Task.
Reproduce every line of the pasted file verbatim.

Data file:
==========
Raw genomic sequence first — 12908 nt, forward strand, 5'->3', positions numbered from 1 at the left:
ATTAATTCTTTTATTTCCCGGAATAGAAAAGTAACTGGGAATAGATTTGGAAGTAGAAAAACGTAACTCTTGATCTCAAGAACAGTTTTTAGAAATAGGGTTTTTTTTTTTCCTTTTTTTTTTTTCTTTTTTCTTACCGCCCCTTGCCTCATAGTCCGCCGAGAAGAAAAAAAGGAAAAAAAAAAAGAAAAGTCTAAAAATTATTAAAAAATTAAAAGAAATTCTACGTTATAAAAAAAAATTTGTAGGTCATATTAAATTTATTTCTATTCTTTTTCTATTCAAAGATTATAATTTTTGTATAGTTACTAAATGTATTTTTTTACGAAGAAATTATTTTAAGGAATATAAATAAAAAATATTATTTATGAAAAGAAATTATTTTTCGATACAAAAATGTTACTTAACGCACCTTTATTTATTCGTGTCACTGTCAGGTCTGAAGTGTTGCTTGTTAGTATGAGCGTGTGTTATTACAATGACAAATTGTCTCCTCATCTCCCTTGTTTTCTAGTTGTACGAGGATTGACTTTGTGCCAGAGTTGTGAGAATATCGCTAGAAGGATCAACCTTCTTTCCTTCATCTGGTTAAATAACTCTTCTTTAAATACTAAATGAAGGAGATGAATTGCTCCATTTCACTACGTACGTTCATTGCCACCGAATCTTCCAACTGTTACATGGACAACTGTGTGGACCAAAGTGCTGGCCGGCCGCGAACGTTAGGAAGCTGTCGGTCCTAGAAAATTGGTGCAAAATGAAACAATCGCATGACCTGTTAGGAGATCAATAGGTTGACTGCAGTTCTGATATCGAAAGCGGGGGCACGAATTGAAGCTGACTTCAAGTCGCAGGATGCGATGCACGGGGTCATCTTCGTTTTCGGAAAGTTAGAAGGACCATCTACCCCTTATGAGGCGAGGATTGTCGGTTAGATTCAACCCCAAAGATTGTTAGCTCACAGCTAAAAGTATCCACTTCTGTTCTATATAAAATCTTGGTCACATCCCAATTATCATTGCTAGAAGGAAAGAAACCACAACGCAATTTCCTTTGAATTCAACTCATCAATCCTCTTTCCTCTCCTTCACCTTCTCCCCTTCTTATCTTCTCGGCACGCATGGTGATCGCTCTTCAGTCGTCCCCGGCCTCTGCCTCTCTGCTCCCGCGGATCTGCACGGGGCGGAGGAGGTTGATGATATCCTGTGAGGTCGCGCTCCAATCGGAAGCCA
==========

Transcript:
Raw genomic sequence first — 12908 nt, forward strand, 5'->3', positions numbered from 1 at the left:
ATTAATTCTTTTATTTCCCGGAATAGAAAAGTAACTGGGAATAGATTTGGAAGTAGAAAAACGTAACTCTTGATCTCAAGAACAGTTTTTAGAAATAGGGTTTTTTTTTTTCCTTTTTTTTTTTTCTTTTTTCTTACCGCCCCTTGCCTCATAGTCCGCCGAGAAGAAAAAAAGGAAAAAAAAAAAGAAAAGTCTAAAAATTATTAAAAAATTAAAAGAAATTCTACGTTATAAAAAAAAATTTGTAGGTCATATTAAATTTATTTCTATTCTTTTTCTATTCAAAGATTATAATTTTTGTATAGTTACTAAATGTATTTTTTTACGAAGAAATTATTTTAAGGAATATAAATAAAAAATATTATTTATGAAAAGAAATTATTTTTCGATACAAAAATGTTACTTAACGCACCTTTATTTATTCGTGTCACTGTCAGGTCTGAAGTGTTGCTTGTTAGTATGAGCGTGTGTTATTACAATGACAAATTGTCTCCTCATCTCCCTTGTTTTCTAGTTGTACGAGGATTGACTTTGTGCCAGAGTTGTGAGAATATCGCTAGAAGGATCAACCTTCTTTCCTTCATCTGGTTAAATAACTCTTCTTTAAATACTAAATGAAGGAGATGAATTGCTCCATTTCACTACGTACGTTCATTGCCACCGAATCTTCCAACTGTTACATGGACAACTGTGTGGACCAAAGTGCTGGCCGGCCGCGAACGTTAGGAAGCTGTCGGTCCTAGAAAATTGGTGCAAAATGAAACAATCGCATGACCTGTTAGGAGATCAATAGGTTGACTGCAGTTCTGATATCGAAAGCGGGGGCACGAATTGAAGCTGACTTCAAGTCGCAGGATGCGATGCACGGGGTCATCTTCGTTTTCGGAAAGTTAGAAGGACCATCTACCCCTTATGAGGCGAGGATTGTCGGTTAGATTCAACCCCAAAGATTGTTAGCTCACAGCTAAAAGTATCCACTTCTGTTCTATATAAAATCTTGGTCACATCCCAATTATCATTGCTAGAAGGAAAGAAACCACAACGCAATTTCCTTTGAATTCAACTCATCAATCCTCTTTCCTCTCCTTCACCTTCTCCCCTTCTTATCTTCTCGGCACGCATGGTGATCGCTCTTCAGTCGTCCCCGGCCTCTGCCTCTCTGCTCCCGCGGATCTGCACGGGGCGGAGGAGGTTGATGATATCCTGTGAGGTCGCGCTCCAATCGGAAGCCA